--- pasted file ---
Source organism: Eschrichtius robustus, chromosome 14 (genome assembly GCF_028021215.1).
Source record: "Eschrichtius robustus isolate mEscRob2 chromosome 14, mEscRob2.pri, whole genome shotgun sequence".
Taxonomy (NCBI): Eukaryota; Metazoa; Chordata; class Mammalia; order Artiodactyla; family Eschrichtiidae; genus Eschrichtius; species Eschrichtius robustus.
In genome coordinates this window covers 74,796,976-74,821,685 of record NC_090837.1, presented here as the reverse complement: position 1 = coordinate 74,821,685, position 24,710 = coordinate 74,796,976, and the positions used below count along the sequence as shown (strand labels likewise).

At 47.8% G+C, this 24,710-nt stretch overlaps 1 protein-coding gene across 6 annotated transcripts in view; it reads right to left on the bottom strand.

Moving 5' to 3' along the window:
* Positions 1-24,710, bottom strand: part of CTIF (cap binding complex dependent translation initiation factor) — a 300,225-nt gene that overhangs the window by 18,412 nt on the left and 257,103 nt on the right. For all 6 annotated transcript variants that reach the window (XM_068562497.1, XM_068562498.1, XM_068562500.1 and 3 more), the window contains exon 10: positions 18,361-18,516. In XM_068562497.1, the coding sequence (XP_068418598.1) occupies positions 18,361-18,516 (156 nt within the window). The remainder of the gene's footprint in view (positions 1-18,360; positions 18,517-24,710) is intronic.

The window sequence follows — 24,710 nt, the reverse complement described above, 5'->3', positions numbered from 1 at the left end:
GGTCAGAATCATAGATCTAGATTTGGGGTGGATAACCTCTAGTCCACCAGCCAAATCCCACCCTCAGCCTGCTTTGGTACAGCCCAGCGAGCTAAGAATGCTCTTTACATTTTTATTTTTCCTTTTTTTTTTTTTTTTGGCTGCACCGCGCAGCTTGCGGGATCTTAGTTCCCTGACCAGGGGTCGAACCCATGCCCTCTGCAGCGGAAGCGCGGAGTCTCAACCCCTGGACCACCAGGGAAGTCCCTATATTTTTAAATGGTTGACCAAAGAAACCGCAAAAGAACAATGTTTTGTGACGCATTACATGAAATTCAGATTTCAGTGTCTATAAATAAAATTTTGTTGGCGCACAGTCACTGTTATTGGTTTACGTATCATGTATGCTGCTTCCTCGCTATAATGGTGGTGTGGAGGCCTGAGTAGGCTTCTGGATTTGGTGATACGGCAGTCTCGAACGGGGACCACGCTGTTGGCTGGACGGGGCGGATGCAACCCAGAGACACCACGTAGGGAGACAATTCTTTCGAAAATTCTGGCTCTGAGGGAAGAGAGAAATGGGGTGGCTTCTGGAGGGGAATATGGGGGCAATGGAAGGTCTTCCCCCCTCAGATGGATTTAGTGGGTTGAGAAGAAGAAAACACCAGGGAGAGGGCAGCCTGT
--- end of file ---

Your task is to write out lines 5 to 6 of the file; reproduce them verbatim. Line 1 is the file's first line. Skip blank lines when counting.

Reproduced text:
At 47.8% G+C, this 24,710-nt stretch overlaps 1 protein-coding gene across 6 annotated transcripts in view; it reads right to left on the bottom strand.

Moving 5' to 3' along the window: